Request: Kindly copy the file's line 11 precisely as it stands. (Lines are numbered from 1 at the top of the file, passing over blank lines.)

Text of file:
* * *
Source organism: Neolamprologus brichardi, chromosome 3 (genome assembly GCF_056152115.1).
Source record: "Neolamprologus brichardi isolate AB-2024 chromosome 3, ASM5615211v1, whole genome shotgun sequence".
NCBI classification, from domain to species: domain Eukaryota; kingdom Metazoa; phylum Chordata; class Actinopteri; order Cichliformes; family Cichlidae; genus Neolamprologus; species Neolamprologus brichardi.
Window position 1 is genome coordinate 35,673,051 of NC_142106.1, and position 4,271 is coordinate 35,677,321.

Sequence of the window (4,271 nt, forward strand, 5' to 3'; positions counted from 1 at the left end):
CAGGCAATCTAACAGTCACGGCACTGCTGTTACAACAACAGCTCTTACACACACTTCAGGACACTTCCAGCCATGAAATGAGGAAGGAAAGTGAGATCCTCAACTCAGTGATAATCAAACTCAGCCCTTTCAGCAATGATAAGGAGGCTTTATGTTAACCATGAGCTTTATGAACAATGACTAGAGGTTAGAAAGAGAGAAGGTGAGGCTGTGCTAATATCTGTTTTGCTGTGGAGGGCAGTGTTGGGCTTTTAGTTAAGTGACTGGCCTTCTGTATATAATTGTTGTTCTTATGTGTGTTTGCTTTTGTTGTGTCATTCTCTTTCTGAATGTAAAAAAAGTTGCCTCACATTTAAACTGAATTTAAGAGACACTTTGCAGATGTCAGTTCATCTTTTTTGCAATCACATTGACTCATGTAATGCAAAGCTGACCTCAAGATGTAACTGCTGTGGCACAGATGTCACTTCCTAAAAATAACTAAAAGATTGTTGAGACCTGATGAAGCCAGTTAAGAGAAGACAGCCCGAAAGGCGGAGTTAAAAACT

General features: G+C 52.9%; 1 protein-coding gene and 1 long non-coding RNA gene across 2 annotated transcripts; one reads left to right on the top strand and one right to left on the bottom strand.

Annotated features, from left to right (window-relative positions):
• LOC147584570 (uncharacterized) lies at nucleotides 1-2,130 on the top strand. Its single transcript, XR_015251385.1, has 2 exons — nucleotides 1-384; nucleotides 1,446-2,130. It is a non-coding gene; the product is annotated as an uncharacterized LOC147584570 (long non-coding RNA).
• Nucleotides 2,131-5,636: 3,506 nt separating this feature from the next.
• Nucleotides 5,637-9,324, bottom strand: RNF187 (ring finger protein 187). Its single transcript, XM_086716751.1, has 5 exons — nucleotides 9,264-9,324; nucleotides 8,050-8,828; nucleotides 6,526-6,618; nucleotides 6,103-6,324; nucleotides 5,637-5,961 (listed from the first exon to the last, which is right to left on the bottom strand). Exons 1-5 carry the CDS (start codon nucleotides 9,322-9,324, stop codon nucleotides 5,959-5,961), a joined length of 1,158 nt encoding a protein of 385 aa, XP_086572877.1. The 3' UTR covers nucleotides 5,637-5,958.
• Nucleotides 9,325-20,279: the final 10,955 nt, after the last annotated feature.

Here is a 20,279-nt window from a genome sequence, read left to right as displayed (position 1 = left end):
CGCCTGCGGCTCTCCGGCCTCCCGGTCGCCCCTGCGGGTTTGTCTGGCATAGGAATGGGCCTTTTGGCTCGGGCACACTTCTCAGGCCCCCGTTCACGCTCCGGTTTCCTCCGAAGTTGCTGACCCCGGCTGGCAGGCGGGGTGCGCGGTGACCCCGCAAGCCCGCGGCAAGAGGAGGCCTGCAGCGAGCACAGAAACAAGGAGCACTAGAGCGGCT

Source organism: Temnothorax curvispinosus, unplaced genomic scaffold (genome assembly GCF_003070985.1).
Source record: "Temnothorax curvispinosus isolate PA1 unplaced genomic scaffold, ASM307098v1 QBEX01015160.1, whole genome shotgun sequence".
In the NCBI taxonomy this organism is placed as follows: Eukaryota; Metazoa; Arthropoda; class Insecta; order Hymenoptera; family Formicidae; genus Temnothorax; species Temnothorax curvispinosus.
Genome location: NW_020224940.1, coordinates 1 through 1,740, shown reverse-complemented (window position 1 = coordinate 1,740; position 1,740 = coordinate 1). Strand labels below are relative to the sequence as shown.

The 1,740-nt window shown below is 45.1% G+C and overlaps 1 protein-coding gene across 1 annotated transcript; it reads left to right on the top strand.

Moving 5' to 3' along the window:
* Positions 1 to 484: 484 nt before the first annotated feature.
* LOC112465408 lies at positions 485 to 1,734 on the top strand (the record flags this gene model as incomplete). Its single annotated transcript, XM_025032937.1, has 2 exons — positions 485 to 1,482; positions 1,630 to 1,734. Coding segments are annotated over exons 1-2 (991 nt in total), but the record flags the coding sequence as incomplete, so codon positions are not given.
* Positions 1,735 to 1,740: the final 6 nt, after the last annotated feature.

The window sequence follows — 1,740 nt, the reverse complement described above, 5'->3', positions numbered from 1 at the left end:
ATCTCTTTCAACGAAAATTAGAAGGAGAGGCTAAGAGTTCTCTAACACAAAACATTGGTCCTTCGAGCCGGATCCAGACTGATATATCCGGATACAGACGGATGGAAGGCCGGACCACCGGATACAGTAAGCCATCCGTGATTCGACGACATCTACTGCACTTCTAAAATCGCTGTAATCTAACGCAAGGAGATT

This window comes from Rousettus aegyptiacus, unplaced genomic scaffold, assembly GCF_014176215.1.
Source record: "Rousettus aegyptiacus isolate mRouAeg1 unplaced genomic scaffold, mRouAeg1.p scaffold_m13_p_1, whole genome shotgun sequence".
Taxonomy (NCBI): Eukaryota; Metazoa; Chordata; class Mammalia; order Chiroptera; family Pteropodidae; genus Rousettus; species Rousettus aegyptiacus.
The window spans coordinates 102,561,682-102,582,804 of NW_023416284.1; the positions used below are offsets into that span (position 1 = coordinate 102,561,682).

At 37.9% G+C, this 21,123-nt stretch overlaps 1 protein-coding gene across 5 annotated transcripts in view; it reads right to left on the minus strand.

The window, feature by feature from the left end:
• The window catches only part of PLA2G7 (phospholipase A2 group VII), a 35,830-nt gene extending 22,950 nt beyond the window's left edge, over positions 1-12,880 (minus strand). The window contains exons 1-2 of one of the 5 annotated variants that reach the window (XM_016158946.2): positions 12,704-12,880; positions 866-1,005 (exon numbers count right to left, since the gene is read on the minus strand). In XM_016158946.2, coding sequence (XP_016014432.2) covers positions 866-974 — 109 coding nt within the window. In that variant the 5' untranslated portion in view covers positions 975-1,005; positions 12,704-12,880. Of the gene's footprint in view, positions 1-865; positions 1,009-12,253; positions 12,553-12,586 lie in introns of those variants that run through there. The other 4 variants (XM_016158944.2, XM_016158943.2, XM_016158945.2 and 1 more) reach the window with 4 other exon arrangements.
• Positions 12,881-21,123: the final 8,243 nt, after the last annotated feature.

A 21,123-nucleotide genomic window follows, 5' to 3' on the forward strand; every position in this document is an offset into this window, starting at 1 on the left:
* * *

• Nucleotides 5,637-9,324, bottom strand: RNF187 (ring finger protein 187). Its single transcript, XM_086716751.1, has 5 exons — nucleotides 9,264-9,324; nucleotides 8,050-8,828; nucleotides 6,526-6,618; nucleotides 6,103-6,324; nucleotides 5,637-5,961 (listed from the first exon to the last, which is right to left on the bottom strand). Exons 1-5 carry the CDS (start codon nucleotides 9,322-9,324, stop codon nucleotides 5,959-5,961), a joined length of 1,158 nt encoding a protein of 385 aa, XP_086572877.1. The 3' UTR covers nucleotides 5,637-5,958.